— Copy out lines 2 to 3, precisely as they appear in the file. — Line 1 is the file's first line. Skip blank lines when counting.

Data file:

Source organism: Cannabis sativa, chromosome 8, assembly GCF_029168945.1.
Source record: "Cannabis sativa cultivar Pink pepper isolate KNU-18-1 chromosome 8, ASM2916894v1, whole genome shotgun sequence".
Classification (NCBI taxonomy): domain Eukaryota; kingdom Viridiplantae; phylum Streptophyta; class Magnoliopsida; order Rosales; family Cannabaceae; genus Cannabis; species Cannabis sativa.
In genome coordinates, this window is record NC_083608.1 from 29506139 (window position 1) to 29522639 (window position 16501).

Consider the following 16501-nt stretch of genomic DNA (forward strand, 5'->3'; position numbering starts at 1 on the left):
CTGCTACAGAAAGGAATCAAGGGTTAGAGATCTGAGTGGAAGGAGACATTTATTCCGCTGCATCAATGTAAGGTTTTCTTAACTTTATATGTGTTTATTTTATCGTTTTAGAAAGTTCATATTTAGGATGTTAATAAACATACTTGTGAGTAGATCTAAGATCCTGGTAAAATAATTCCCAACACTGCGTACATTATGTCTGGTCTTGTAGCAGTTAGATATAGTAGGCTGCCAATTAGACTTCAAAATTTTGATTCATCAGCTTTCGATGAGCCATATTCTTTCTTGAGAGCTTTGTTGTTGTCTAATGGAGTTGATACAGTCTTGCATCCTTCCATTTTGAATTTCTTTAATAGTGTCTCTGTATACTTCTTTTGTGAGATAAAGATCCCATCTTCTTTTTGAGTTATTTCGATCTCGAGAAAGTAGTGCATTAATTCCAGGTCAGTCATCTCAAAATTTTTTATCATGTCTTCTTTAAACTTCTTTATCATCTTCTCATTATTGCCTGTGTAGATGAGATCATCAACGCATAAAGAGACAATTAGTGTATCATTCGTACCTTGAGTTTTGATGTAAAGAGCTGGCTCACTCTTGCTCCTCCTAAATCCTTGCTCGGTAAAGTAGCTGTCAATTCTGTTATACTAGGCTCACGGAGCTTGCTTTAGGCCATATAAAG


Source record: "Cannabis sativa cultivar Pink pepper isolate KNU-18-1 chromosome 8, ASM2916894v1, whole genome shotgun sequence".
Classification (NCBI taxonomy): domain Eukaryota; kingdom Viridiplantae; phylum Streptophyta; class Magnoliopsida; order Rosales; family Cannabaceae; genus Cannabis; species Cannabis sativa.